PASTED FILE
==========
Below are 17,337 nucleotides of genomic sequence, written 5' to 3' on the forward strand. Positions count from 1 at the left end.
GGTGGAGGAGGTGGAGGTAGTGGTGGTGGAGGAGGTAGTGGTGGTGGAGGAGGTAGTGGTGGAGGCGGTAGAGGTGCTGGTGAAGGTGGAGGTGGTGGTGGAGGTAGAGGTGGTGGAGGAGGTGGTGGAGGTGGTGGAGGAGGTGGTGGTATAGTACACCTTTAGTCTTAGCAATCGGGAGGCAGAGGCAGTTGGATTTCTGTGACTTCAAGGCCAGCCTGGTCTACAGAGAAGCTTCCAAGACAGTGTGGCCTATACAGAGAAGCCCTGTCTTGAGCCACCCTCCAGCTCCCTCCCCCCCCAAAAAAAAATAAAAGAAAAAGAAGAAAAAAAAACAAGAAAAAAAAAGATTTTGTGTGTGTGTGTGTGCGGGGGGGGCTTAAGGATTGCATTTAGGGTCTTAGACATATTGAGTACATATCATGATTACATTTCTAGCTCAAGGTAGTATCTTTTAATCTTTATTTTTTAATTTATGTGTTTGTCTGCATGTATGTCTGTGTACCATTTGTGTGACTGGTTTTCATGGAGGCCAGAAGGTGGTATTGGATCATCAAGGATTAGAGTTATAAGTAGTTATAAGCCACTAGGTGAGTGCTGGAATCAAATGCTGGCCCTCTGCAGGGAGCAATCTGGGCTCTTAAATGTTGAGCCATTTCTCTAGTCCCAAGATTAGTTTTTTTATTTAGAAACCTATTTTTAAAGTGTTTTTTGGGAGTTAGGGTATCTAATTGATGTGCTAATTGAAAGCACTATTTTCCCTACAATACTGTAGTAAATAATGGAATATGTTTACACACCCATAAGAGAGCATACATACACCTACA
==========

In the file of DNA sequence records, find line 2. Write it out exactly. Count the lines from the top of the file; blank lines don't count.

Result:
GGTGGAGGAGGTGGAGGTAGTGGTGGTGGAGGAGGTAGTGGTGGTGGAGGAGGTAGTGGTGGAGGCGGTAGAGGTGCTGGTGAAGGTGGAGGTGGTGGTGGAGGTAGAGGTGGTGGAGGAGGTGGTGGAGGTGGTGGAGGAGGTGGTGGTATAGTACACCTTTAGTCTTAGCAATCGGGAGGCAGAGGCAGTTGGATTTCTGTGACTTCAAGGCCAGCCTGGTCTACAGAGAAGCTTCCAAGACAGTGTGGCCTATACAGAGAAGCCCTGTCTTGAGCCACCCTCCAGCTCCCTCCCCCCCCAAAAAAAAATAAAAGAAAAAGAAGAAAAAAAAACAAGAAAAAAAAAGATTTTGTGTGTGTGTGTGTGCGGGGGGGGCTTAAGGATTGCATTTAGGGTCTTAGACATATTGAGTACATATCATGATTACATTTCTAGCTCAAGGTAGTATCTTTTAATCTTTATTTTTTAATTTATGTGTTTGTCTGCATGTATGTCTGTGTACCATTTGTGTGACTGGTTTTCATGGAGGCCAGAAGGTGGTATTGGATCATCAAGGATTAGAGTTATAAGTAGTTATAAGCCACTAGGTGAGTGCTGGAATCAAATGCTGGCCCTCTGCAGGGAGCAATCTGGGCTCTTAAATGTTGAGCCATTTCTCTAGTCCCAAGATTAGTTTTTTTATTTAGAAACCTATTTTTAAAGTGTTTTTTGGGAGTTAGGGTATCTAATTGATGTGCTAATTGAAAGCACTATTTTCCCTACAATACTGTAGTAAATAATGGAATATGTTTACACACCCATAAGAGAGCATACATACACCTACA